Most chefs who cook a lot of meat (especially fish) will likely already be familiar with fillet and boning knives, but those who do not spend their days carefully preparing fine cuts of meat may not have much exposure to this type of blade. These smaller kitchen knives are used to debone and break down fish, poultry, and other cuts of meat, and they feature a variety of distinctive qualities that make them perfect for the job. Although boning and filet knives are often used interchangeably, there are some important differences between the two.
As mentioned, boning and fillet knives are ideal for use when working with meats (and certain types of vegetables) that call for precise, careful cuts during preparation. Most commonly, boning/fillet knives are used when cleaning and preparing fish, as they are well equipped for working around and removing small, soft fish bones. The blades of boning and fillet knives are made significantly thinner than most other kitchen knives to allow the blade to flex. This flexibility allows the blade to bend slightly and “conform” to the surface of what you are cutting, making fillet knives ideal for removing the skin from flat cuts of meat.
Typically, fillet knives are always designed to be flexible. While some boning knives are flexible, they are not all necessarily designed to be so. Non-flexible boning knives are well-equipped for cutting tougher meats like pork or beef, as the thin but sturdy blade allows for higher precision cuts than a standard chef’s knife. The flexible blades of fillet knives—while perfect for soft meats like fish and chicken—offer less strength and overall stability when cutting tougher meats, and they can quickly go dull if used in more “heavy-duty” applications. While boning knives can usually be used in the place of a fillet knife, it is not always the case that the opposite is true: a thin fillet knife that is used too frequently on tough or difficult cuts of meat may be in danger of warping over time.
Most boning knives feature straight blades with pointed tips that facilitate the precise removal of bones and other unwanted portions of meat, especially in deep cuts and crevices. Common fillet knives also feature a similarly long, straight shape, although some fillet knives curve upward toward the end of the blade to improve their capability for removing skin from fish in a single pass cut. These curved blades are generally reserved for use with flat cuts of fish, as the curved tip—while ideal for making long, steady cuts—inhibits the overall maneuverability and practicality of the knife in other situations.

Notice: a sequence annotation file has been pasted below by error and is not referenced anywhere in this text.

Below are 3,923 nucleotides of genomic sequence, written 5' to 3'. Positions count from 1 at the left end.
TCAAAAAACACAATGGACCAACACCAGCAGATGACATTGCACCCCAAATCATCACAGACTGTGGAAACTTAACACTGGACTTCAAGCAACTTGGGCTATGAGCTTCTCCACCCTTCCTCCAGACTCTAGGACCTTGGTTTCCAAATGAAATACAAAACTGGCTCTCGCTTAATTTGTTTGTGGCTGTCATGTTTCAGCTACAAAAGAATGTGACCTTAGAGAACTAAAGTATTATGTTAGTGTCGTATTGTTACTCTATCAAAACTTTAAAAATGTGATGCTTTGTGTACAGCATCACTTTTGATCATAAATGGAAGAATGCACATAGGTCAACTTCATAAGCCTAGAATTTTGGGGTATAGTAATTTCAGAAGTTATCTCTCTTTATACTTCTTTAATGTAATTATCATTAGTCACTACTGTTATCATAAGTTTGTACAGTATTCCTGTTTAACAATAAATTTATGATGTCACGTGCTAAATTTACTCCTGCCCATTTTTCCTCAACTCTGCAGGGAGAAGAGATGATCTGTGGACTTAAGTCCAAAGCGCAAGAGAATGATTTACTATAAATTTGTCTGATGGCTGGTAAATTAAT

Much like any other knife, the overall quality of your blade will be determined by the same three factors governing chef’s knives: forged vs. stamped, full tang vs. partial tang, and material. Like chef’s knives, boning and fillet knives are available with either forged or stamped blades, as well as full tang or partial tang handles. Forged, full tang knives are generally recommended when purchasing a reliable chef’s knife, but the distinctions are not quite as critical when shopping for your next fillet knife as they are when choosing an all-purpose kitchen knife. Because boning and fillet knives are used for precision cuts and careful deboning, they are generally not subjected to the same levels of stress as other types of kitchen knives, and therefore do not necessarily need to be quite as robust as the rest of your cutlery. Many professional chefs and fishmongers use stamped blade, partial tang fillet knives without issue.
Material, however, is still just as important as ever. High-carbon steel is generally the preferred material for the thin blades of boning and fillet knives. As discussed in our previous knife guide posts, stainless steel is very easy to clean, but it does not hold an edge as long as carbon steel. This is an especially problematic trade-off with fillet knives, as the thin blades already tend to lose their edge faster than larger, thicker knives. Although they require more care to prevent rust and corrosion, high-carbon steel blades will maintain their edge significantly longer than stainless steel. High-carbon steel is also easier to sharpen than stainless steel, making the inevitable trips back to the sharpening stone a less time-consuming task.
Most chefs (both amateur and professional) will probably want to keep at least one boning knife and one fillet knife in their cutlery collection. Some prefer to invest in a single, multi-purpose filet/boning knife, but having a thin, flexible fillet knife and a solid, maneuverable boning knife on hand should keep you well equipped to clean and prepare any kind of meat or fish.
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